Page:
The AFP's public affairs chief said martial law is needed to keep threat groups in Mindanao from recruiting and regrouping.
Michael Varcas, file
Martial law needed to keep Mindanao threat groups from recruiting, AFP says
( - January 7, 2019 - 9:28am

MANILA, Philippines — Threat groups still operate in Mindanao and martial law needs to remain in place there to keep them from recruiting and regaining strength, the Armed Forces of the Philippines said Monday.

In an interview on Radyo5, Col. Noel Detoyato, AFP public affairs chief, said that these groups include those aligned with the Islamic State of Iraq and Syria like the Maute group and remnants of Ansar Al-Khilafah Philippines.

He said the New People's Army also remains a threat, saying the communist rebels are being affected by increased military operations against the Maute group.

"Rebellion in Mindanao is a continuing crime. They are in the process of recruiting, training, positioning," he said of the terror groups whose siege of Marawi in Lanao del Sur prompted the declaration of martial law in Mindanao in May 2017.

He said that the military is concentrated in areas of Davao del Norte, the Surigao and Agusan provinces, and the outskirts of the cities of General Santos and Cagayan de Oro. Troops have also been deployed to Cotabato City as well as Isulan and Tacurong in Sultan Kudarat province.

"These are growth areas that we are keeping secure so they will continue growing," he said.

He added local governments and residents have "become obedient" because of martial law.

Neither of those are included in the justifications for martial law listed in the 1987 Constitution.

READ: No rebel arrests means rebellion in Mindanao persists, Palace says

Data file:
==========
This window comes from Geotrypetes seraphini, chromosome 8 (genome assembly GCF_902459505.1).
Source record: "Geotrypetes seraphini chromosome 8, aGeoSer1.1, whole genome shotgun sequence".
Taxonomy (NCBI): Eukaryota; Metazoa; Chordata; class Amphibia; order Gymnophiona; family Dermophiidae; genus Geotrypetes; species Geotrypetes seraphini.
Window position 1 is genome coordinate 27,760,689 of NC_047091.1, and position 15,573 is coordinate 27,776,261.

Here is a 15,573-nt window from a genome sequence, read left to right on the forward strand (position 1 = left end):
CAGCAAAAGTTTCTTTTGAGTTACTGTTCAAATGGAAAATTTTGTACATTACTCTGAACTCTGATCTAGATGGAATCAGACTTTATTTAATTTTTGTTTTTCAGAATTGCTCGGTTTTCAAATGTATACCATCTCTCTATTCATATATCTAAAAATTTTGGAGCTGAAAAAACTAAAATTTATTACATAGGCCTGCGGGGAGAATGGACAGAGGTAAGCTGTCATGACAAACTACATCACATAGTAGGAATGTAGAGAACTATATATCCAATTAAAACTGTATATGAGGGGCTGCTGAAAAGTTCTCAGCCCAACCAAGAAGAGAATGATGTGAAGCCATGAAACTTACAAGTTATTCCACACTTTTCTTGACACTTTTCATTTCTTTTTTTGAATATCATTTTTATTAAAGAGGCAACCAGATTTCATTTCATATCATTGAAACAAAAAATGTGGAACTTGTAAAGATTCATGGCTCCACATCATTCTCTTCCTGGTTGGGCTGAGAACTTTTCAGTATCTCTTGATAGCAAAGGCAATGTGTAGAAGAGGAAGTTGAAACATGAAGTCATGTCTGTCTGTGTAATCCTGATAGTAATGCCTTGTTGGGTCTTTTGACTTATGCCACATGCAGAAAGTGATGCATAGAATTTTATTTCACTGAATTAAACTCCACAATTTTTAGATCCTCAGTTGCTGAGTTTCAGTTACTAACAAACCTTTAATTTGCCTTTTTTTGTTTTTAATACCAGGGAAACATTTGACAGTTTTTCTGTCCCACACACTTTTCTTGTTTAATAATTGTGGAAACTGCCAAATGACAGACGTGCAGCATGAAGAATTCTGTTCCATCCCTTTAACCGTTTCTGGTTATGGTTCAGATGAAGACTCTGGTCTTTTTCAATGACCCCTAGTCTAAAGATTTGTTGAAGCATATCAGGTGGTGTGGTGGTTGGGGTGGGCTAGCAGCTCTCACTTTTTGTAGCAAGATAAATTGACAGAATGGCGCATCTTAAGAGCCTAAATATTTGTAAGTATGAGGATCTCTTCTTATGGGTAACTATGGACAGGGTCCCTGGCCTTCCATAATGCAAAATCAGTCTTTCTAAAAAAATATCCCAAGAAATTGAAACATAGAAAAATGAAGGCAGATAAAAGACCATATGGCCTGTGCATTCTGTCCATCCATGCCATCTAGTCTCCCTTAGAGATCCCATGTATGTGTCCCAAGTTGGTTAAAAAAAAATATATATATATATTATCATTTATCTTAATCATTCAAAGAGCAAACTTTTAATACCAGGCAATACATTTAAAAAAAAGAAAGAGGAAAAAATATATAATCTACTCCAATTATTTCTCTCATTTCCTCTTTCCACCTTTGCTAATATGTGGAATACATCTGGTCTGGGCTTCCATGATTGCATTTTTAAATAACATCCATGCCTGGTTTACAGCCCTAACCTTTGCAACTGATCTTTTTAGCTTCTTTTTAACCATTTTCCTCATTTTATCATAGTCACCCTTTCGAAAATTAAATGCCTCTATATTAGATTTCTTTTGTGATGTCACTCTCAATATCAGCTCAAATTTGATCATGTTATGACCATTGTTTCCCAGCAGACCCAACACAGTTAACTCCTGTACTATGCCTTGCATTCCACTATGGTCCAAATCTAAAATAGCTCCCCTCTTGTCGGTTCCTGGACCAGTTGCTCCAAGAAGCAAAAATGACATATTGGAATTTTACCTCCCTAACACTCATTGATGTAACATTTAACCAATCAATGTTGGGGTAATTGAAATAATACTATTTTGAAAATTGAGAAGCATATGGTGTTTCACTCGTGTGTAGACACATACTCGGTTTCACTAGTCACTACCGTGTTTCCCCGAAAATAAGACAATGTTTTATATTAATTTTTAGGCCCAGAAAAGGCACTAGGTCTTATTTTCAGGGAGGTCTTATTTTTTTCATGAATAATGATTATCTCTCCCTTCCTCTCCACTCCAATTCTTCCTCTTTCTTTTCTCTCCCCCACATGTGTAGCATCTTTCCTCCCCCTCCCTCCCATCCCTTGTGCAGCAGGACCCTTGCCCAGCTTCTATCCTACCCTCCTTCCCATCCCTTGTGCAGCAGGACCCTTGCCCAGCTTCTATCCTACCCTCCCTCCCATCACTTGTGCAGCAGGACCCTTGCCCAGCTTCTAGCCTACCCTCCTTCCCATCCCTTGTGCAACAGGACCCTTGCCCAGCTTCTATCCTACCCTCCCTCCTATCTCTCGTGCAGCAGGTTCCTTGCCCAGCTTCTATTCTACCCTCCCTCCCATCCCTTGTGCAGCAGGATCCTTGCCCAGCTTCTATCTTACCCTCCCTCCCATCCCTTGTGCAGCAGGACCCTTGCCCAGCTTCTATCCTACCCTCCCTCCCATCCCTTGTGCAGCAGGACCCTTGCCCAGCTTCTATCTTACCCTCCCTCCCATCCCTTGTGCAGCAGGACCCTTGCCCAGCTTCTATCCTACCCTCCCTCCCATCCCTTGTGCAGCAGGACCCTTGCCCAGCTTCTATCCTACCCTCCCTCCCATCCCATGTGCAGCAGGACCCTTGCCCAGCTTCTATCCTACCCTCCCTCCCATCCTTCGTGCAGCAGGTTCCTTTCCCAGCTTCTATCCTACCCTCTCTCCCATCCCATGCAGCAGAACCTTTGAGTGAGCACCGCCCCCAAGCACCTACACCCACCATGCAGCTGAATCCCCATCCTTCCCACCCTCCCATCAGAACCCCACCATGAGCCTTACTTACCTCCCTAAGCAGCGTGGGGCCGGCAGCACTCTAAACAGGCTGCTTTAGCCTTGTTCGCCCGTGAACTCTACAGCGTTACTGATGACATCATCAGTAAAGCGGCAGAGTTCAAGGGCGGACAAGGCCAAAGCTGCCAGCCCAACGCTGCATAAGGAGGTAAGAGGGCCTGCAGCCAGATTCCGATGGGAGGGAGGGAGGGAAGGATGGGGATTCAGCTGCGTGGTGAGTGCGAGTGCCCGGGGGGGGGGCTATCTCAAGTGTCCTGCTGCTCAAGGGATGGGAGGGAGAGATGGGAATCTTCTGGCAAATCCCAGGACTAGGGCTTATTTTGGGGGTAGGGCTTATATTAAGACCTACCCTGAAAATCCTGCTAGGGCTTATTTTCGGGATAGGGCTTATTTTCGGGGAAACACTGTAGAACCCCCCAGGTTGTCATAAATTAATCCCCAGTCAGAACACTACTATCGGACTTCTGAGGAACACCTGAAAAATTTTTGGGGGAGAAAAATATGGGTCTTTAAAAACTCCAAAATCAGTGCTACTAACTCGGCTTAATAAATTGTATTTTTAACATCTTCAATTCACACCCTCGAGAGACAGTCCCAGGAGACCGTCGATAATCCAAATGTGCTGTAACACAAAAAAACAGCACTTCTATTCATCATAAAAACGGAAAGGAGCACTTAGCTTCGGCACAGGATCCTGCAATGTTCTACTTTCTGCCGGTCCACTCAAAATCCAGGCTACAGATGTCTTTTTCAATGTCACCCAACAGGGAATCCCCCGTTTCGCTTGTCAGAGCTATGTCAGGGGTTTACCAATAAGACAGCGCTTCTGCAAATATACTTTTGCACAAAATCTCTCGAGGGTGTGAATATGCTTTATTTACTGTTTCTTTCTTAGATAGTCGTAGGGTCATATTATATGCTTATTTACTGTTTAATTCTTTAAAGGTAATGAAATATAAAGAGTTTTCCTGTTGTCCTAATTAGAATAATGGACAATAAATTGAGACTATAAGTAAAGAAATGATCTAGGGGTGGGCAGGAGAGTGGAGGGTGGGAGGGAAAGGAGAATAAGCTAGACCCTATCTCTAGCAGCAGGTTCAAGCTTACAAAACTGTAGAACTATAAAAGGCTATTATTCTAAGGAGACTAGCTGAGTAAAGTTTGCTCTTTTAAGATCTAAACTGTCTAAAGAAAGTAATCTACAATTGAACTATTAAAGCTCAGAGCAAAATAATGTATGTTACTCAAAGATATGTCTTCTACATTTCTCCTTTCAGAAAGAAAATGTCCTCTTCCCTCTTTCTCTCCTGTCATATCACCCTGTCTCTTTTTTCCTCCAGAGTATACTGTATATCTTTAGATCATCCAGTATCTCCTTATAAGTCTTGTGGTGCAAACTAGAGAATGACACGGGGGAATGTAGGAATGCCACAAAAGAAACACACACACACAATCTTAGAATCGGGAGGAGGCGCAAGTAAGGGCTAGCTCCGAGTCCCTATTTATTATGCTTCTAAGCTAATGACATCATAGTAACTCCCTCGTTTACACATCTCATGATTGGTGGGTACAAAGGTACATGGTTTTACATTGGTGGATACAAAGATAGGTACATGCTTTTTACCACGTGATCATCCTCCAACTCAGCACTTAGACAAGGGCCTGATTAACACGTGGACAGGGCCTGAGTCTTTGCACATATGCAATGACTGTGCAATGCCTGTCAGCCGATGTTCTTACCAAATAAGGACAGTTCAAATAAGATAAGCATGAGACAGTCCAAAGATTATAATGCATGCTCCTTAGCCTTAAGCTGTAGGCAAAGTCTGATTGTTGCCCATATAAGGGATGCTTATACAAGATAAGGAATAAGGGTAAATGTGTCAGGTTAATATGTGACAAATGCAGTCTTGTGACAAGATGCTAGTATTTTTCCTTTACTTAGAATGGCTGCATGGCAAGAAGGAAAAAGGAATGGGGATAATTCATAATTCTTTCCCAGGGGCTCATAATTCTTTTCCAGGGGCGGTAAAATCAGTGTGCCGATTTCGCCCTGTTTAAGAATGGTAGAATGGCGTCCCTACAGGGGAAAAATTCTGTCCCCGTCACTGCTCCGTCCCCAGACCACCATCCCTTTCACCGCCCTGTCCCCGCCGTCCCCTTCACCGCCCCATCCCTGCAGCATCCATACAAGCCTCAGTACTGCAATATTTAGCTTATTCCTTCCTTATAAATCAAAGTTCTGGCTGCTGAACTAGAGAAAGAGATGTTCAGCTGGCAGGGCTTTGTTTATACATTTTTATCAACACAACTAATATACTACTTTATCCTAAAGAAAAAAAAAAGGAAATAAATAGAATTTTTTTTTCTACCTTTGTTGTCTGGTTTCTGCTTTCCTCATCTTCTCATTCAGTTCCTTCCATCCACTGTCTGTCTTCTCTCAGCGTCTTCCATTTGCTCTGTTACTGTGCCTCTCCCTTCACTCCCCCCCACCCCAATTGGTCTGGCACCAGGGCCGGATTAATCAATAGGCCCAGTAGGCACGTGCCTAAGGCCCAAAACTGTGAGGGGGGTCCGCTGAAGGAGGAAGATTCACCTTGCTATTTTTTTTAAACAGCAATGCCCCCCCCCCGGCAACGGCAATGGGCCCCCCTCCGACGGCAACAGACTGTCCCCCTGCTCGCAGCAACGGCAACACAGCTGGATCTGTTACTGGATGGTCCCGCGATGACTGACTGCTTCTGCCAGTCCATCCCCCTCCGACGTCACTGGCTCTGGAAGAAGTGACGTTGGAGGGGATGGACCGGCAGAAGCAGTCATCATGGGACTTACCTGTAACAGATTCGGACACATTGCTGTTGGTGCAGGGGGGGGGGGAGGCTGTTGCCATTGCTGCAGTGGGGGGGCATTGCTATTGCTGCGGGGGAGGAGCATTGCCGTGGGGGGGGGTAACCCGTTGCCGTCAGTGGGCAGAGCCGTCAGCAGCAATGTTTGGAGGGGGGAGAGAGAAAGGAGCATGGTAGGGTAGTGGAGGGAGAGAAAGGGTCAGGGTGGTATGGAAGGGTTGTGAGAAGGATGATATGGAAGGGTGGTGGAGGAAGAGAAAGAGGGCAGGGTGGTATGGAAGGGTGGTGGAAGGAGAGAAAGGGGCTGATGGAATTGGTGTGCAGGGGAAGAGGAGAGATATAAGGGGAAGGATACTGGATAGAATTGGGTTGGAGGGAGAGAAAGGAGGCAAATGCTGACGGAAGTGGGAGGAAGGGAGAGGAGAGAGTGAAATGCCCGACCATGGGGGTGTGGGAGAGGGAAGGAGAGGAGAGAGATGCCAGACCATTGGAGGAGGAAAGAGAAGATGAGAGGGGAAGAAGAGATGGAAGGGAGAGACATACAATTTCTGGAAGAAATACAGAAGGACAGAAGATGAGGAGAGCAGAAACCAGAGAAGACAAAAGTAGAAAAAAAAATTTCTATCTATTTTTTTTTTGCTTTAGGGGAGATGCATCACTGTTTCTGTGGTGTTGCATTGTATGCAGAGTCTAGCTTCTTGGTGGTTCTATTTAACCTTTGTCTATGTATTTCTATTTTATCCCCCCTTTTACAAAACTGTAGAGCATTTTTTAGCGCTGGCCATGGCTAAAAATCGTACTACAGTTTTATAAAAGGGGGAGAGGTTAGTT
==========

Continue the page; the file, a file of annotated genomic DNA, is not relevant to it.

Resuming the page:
Rep. Edcel Lagman (Albay), in a separate Radyo5 interview, said he is hopeful that the Supreme Court will have a different appreciation of the factual basis for martial law in Mindanao—extended for a third time until the end of the year—since the situation on the ground has changed.

"In the first place, this new extension of one year, it has been almost two years since the siege of Marawi, which the president said is over," he said in Filipino. "Marawi has been liberated and the supposed principal leaders of the terrorist groups are dead."

Lagman and six other lawmakers filed a petition before the Supreme Court on Friday, saying the extension of martial law is unconstiutional.

He had earlier pointed out that, according to a military intelligence report, nobody was arrested for or charged with rebellion in 2017. That, he said, shows the rebellion in Mindanao is over.

The Palace has countered this assertion, saying this means the rebellion persists since arresting most or all of the rebels would end the rebellion that the extension is premised on.

Lagman stressed that the Armed Forces of the Philippines can address terrorism and lawless violence even without martial law.  "Around 60 percent of the strength of the Armed Forces is already in Mindanao... they are deployed against 878 local terrorists," he said.

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